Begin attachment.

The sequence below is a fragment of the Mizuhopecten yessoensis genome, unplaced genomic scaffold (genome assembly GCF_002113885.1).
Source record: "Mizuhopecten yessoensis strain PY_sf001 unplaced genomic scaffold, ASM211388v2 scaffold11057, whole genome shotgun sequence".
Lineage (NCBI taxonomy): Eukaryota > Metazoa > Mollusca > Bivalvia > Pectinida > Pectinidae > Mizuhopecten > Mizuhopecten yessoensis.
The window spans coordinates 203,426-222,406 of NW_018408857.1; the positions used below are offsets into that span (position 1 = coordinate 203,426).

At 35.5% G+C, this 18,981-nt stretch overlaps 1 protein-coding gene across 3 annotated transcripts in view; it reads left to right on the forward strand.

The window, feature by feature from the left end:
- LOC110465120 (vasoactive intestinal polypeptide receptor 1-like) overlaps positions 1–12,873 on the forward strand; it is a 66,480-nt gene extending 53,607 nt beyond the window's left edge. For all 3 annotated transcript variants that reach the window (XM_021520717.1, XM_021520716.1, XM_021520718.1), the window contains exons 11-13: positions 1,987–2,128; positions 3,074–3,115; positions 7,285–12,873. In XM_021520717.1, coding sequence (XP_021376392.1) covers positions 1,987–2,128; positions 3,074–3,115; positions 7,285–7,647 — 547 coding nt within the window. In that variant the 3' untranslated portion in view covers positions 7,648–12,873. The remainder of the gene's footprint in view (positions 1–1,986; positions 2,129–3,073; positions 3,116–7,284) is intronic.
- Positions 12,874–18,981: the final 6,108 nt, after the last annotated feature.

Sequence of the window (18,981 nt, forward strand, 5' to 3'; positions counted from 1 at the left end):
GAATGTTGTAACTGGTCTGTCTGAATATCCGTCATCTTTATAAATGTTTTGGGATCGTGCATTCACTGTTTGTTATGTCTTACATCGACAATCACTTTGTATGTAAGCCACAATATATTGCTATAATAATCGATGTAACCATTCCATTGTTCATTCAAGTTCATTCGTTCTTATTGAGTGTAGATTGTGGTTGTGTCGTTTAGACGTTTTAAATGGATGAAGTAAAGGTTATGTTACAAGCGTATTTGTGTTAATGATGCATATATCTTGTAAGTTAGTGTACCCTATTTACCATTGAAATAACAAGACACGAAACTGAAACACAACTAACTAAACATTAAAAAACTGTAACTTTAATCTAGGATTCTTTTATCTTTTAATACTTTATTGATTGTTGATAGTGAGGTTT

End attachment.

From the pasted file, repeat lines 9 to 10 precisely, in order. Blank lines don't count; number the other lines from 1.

Sequence of the window (18,981 nt, forward strand, 5' to 3'; positions counted from 1 at the left end):
GAATGTTGTAACTGGTCTGTCTGAATATCCGTCATCTTTATAAATGTTTTGGGATCGTGCATTCACTGTTTGTTATGTCTTACATCGACAATCACTTTGTATGTAAGCCACAATATATTGCTATAATAATCGATGTAACCATTCCATTGTTCATTCAAGTTCATTCGTTCTTATTGAGTGTAGATTGTGGTTGTGTCGTTTAGACGTTTTAAATGGATGAAGTAAAGGTTATGTTACAAGCGTATTTGTGTTAATGATGCATATATCTTGTAAGTTAGTGTACCCTATTTACCATTGAAATAACAAGACACGAAACTGAAACACAACTAACTAAACATTAAAAAACTGTAACTTTAATCTAGGATTCTTTTATCTTTTAATACTTTATTGATTGTTGATAGTGAGGTTT